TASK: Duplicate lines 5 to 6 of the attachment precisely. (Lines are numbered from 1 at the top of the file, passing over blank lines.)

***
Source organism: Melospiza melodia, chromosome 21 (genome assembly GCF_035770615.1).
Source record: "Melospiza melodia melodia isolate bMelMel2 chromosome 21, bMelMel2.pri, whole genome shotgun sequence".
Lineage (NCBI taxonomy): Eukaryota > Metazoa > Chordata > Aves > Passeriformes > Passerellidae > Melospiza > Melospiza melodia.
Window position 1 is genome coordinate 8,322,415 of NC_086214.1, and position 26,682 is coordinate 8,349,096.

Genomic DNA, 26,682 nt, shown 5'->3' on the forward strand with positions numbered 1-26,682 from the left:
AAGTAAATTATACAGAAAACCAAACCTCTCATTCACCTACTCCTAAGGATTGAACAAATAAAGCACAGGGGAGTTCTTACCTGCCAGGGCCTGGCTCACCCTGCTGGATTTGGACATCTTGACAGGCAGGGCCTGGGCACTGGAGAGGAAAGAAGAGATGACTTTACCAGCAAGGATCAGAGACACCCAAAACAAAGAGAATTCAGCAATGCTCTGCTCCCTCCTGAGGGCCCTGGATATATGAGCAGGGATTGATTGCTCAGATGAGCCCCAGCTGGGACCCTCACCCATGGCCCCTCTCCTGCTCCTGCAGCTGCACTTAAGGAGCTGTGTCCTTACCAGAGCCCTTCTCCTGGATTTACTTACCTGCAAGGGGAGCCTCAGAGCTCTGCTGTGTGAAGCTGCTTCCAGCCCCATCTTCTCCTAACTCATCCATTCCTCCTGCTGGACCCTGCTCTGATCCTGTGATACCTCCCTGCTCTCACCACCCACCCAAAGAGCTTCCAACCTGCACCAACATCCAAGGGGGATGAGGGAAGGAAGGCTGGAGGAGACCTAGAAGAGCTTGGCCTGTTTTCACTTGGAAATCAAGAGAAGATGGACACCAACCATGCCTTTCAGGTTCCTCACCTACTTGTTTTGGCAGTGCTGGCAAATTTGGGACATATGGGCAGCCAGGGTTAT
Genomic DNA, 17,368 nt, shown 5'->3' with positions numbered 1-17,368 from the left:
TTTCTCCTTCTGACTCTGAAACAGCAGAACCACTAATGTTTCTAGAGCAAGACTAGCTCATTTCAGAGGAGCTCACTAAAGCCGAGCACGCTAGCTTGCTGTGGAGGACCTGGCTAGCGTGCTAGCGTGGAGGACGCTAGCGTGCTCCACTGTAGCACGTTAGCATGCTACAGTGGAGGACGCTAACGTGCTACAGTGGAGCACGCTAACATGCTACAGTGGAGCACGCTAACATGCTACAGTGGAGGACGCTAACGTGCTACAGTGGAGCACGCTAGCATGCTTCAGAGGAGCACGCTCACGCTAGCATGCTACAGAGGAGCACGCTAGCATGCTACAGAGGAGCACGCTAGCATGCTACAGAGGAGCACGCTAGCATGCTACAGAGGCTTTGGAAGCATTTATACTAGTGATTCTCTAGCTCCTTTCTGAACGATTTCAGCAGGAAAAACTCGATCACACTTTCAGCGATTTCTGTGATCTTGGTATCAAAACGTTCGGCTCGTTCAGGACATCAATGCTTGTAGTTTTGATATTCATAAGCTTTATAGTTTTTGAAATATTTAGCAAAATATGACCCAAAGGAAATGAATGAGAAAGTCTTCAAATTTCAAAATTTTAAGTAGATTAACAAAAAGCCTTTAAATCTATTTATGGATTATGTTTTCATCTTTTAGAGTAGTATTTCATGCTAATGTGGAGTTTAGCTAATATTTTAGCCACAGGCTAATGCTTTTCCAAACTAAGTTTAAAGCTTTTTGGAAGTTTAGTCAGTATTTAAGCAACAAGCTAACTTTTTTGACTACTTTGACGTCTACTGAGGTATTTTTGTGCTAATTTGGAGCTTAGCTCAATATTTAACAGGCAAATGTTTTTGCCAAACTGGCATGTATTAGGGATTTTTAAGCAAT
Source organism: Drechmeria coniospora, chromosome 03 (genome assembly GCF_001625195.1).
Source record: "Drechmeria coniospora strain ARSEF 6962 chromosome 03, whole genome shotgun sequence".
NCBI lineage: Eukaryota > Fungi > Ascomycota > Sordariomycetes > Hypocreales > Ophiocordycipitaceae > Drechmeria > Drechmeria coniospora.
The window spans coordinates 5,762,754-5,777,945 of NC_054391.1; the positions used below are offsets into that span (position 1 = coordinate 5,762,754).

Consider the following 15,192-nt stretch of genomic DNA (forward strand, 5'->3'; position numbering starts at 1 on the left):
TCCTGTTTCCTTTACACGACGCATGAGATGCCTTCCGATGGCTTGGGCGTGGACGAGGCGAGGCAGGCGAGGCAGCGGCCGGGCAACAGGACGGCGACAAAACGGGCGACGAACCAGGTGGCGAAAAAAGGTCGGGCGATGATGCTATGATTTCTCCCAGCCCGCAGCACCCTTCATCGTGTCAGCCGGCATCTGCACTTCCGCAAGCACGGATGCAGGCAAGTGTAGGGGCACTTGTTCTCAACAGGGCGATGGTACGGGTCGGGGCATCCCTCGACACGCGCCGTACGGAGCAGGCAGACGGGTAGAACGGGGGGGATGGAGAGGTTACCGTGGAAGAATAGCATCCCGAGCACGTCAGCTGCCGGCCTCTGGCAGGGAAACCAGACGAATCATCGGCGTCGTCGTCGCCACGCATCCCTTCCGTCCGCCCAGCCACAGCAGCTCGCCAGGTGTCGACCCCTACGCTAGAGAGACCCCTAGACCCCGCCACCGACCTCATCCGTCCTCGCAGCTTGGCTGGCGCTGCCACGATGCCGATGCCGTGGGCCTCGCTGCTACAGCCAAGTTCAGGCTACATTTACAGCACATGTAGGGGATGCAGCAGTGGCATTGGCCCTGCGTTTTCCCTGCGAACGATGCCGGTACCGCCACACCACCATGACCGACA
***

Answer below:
Genomic DNA, 26,682 nt, shown 5'->3' on the forward strand with positions numbered 1-26,682 from the left:
AAGTAAATTATACAGAAAACCAAACCTCTCATTCACCTACTCCTAAGGATTGAACAAATAAAGCACAGGGGAGTTCTTACCTGCCAGGGCCTGGCTCACCCTGCTGGATTTGGACATCTTGACAGGCAGGGCCTGGGCACTGGAGAGGAAAGAAGAGATGACTTTACCAGCAAGGATCAGAGACACCCAAAACAAAGAGAATTCAGCAATGCTCTGCTCCCTCCTGAGGGCCCTGGATATATGAGCAGGGATTGATTGCTCAGATGAGCCCCAGCTGGGACCCTCACCCATGGCCCCTCTCCTGCTCCTGCAGCTGCACTTAAGGAGCTGTGTCCTTACCAGAGCCCTTCTCCTGGATTTACTTACCTGCAAGGGGAGCCTCAGAGCTCTGCTGTGTGAAGCTGCTTCCAGCCCCATCTTCTCCTAACTCATCCATTCCTCCTGCTGGACCCTGCTCTGATCCTGTGATACCTCCCTGCTCTCACCACCCACCCAAAGAGCTTCCAACCTGCACCAACATCCAAGGGGGATGAGGGAAGGAAGGCTGGAGGAGACCTAGAAGAGCTTGGCCTGTTTTCACTTGGAAATCAAGAGAAGATGGACACCAACCATGCCTTTCAGGTTCCTCACCTACTTGTTTTGGCAGTGCTGGCAAATTTGGGACATATGGGCAGCCAGGGTTAT